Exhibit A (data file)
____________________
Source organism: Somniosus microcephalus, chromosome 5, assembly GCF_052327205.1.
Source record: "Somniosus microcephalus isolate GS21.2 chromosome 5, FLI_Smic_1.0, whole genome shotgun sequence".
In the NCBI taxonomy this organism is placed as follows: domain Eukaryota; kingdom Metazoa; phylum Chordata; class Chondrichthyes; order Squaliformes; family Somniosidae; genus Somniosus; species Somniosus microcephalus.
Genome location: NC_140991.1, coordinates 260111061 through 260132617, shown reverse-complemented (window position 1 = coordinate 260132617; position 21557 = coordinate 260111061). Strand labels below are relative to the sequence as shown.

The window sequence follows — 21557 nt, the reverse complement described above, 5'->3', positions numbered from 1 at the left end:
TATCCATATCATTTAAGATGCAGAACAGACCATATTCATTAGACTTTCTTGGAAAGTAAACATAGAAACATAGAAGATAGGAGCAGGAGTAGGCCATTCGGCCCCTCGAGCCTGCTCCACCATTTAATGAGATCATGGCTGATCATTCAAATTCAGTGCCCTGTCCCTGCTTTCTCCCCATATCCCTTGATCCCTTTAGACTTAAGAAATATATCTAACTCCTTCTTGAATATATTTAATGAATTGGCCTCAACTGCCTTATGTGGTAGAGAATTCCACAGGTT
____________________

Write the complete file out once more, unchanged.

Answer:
Source organism: Somniosus microcephalus, chromosome 5, assembly GCF_052327205.1.
Source record: "Somniosus microcephalus isolate GS21.2 chromosome 5, FLI_Smic_1.0, whole genome shotgun sequence".
In the NCBI taxonomy this organism is placed as follows: domain Eukaryota; kingdom Metazoa; phylum Chordata; class Chondrichthyes; order Squaliformes; family Somniosidae; genus Somniosus; species Somniosus microcephalus.
Genome location: NC_140991.1, coordinates 260111061 through 260132617, shown reverse-complemented (window position 1 = coordinate 260132617; position 21557 = coordinate 260111061). Strand labels below are relative to the sequence as shown.

The window sequence follows — 21557 nt, the reverse complement described above, 5'->3', positions numbered from 1 at the left end:
TATCCATATCATTTAAGATGCAGAACAGACCATATTCATTAGACTTTCTTGGAAAGTAAACATAGAAACATAGAAGATAGGAGCAGGAGTAGGCCATTCGGCCCCTCGAGCCTGCTCCACCATTTAATGAGATCATGGCTGATCATTCAAATTCAGTGCCCTGTCCCTGCTTTCTCCCCATATCCCTTGATCCCTTTAGACTTAAGAAATATATCTAACTCCTTCTTGAATATATTTAATGAATTGGCCTCAACTGCCTTATGTGGTAGAGAATTCCACAGGTT